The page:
Hackensack University Medical Center got a green light Tuesday from a state regulatory panel to reopen Pascack Valley Hospital in Westwood. Now the matter goes to State Health Commissioner Mary E. O’Dowd, who is expected to rule by year end—but her decision isn’t expected to settle things. Englewood Hospital and Medical Center and Ridgewood’s Valley Hospital are fighting the Pascack Valley reopening on the grounds that it will siphon off patients and weaken them financially. The two hospitals have said they will go to court if, as they expect, O’Dowd follows the recommendation of the state Health Planning Board and approves HUMC’s plan to open a 128-bed hospital in partnership with the Texas-based for-profit hospital developer LHP Hospital Group. LHP has committed nearly $40 million to renovate Pascack Valley, which went bankrupt and closed in 2007.
HUMC and its opponents disagree on the most fundamental issue: whether or not there is a shortage of hospital beds in Bergen County that warrants reopening Pascack Valley. A staff report by the health planning board said 83 percent occupancy is considered “full occupancy,” because it allows for unpredictable spikes in demand for hospital beds. And according to the report, if HUMC had not increased its bed capacity in 2007, its occupancy would have jumped to 93.29 percent in 2008 “and would have remained around 90 percent in subsequent years.”
HUMC has estimated it would have about 8,000 admissions a year at the new hospital, to be called HackensackUMC at Pascack Valley. Right now, HUMC operates a satellite emergency department there, and plans to open the renovated acute care hospital in 2012, with about a quarter of its admissions coming from the overflow from its Hackensack campus and the rest from the 14 Bergen County towns that used to use Pascack Valley, as well as from nearby Rockland County in New York.
Douglas Duchak, CEO of Englewood Hospital, said O’Dowd’s decision should be based on whether there are sufficient hospital beds throughout Bergen County.
“There is plenty of capacity,” according to Michael Pietrowicz, senior vice president for planning at Englewood. His hospital is licensed for 520 beds, but maintains and staffs 300, he said, adding that both Valley and Hackensack have a higher patient occupancy rate than Englewood. But he argued that if all three hospitals are viewed as a group, there are excess beds. And he said hospital admissions have been declining overall in Bergen County. According to the planning board’s staff report, total hospital admissions at all Bergen County hospitals declined from 133,823 in 2006 to an estimated 133,186 for 2011.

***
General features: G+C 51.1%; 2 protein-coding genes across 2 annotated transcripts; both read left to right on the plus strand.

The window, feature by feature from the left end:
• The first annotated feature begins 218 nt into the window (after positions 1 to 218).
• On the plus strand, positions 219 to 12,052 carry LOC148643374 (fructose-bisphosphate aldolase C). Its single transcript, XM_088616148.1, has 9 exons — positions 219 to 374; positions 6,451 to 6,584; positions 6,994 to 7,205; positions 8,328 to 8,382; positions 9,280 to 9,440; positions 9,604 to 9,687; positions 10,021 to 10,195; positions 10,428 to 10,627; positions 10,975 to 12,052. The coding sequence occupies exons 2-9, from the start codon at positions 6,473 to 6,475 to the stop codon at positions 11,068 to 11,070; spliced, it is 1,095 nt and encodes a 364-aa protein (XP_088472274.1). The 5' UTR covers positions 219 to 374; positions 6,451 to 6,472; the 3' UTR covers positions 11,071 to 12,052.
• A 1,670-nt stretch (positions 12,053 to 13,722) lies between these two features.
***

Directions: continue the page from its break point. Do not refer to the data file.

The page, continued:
Robert Garrett, CEO of HUMC, said three hospitals have closed in Bergen County in the past four years, removing 700 hospital beds “and what was an excess of beds has become a shortage of beds.” The planning board report cited a prediction by the state Department of Labor that the over-65 population in the county will increase by 37.7 percent from 2008 to 2028, which the report said supports the need for Pascack Valley.
Asked if he favors competition among hospitals, rather than seeking to meet Bergen County’s needs through a regional approach, Garrett said “If you look at any industry, competition has raised the bar for quality. Having said that, hospitals getting together in a collaborative way can also make for more efficient care. The best of all worlds is to have competition out there in terms of hospital systems, but also forming consortiums wherever possible.”
More than 200 people, many of them voicing their wish to reopen Pascack Valley, packed yesterday’s hearing in East Windsor; the crowd included members of the state legislature, mayors, doctors, and Bergen County residents. The board also heard from local ambulance squad members, who said they face heavy traffic on slow two-lane roads when driving patients from the Pascack Valley area to Hackensack, Englewood, and Valley. Although HUMC operates a satellite emergency department at Pascack Valley, since there is currently no acute care hospital, ambulance squads cannot take a patient there if the patient is likely to need surgery or be admitted to a hospital.
The hospitals in Bergen County are known to compete fiercely for doctors and for patients. But Duchak said “this is a regulated industry. Free market capitalism doesn’t work in New Jersey hospitals; this isn’t about competition, this is about regulation.”
Pietrowicz said Hackensack must get a certificate of need from the state to reopen Pascack Valley and “the CN process is supposed to make sure that healthcare resources are adequately provided and the communities are taken care of.”
James Hirschhorn, an attorney for Sills Cummis & Gross who represents Englewood, said “the purpose of the CN process as it now exists is partially to stabilize the hospital market.” He said the closure of about 20 hospitals in New Jersey over the past two decades reflected the declining demand for hospitals beds throughout the state, despite a rising population, as more medical care was provided on an outpatient basis and more than 200 ambulatory surgery centers opened to perform procedures once only done in hospitals.
Duchak said hospitals advertise heavily for patients: “this is a marketplace where we are trying to attract patients. It is still very much a market driven industry — but the problem is it can’t be [a free market]. If we opened up a hospital everywhere in New Jersey that is 15 minutes from a hospital, how many hospitals would there be in New Jersey? The state’s responsibility is to make sure there is a reasonable balance. You can’t have a hospital on every corner.”